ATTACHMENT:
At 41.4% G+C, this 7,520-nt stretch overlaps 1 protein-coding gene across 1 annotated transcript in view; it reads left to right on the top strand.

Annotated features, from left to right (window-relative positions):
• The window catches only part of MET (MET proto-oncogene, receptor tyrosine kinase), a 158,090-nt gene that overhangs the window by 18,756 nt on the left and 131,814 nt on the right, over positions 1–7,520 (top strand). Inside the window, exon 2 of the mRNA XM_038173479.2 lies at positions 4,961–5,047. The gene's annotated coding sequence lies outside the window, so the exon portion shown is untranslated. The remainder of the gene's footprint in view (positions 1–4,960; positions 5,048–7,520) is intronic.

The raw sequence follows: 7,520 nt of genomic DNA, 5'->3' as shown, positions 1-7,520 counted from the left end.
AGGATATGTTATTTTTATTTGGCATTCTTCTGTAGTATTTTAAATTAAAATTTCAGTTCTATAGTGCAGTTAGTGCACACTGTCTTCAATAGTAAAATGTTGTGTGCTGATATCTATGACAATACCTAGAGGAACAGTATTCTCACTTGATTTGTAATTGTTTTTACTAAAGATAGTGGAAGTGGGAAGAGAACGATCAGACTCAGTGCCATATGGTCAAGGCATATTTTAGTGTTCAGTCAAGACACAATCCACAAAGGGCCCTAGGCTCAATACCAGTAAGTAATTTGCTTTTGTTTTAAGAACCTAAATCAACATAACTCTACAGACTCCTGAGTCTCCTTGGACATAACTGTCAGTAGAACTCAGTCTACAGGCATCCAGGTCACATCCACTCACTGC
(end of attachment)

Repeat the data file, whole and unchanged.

At 41.4% G+C, this 7,520-nt stretch overlaps 1 protein-coding gene across 1 annotated transcript in view; it reads left to right on the top strand.

Annotated features, from left to right (window-relative positions):
• The window catches only part of MET (MET proto-oncogene, receptor tyrosine kinase), a 158,090-nt gene that overhangs the window by 18,756 nt on the left and 131,814 nt on the right, over positions 1–7,520 (top strand). Inside the window, exon 2 of the mRNA XM_038173479.2 lies at positions 4,961–5,047. The gene's annotated coding sequence lies outside the window, so the exon portion shown is untranslated. The remainder of the gene's footprint in view (positions 1–4,960; positions 5,048–7,520) is intronic.

The raw sequence follows: 7,520 nt of genomic DNA, 5'->3' as shown, positions 1-7,520 counted from the left end.
AGGATATGTTATTTTTATTTGGCATTCTTCTGTAGTATTTTAAATTAAAATTTCAGTTCTATAGTGCAGTTAGTGCACACTGTCTTCAATAGTAAAATGTTGTGTGCTGATATCTATGACAATACCTAGAGGAACAGTATTCTCACTTGATTTGTAATTGTTTTTACTAAAGATAGTGGAAGTGGGAAGAGAACGATCAGACTCAGTGCCATATGGTCAAGGCATATTTTAGTGTTCAGTCAAGACACAATCCACAAAGGGCCCTAGGCTCAATACCAGTAAGTAATTTGCTTTTGTTTTAAGAACCTAAATCAACATAACTCTACAGACTCCTGAGTCTCCTTGGACATAACTGTCAGTAGAACTCAGTCTACAGGCATCCAGGTCACATCCACTCACTGC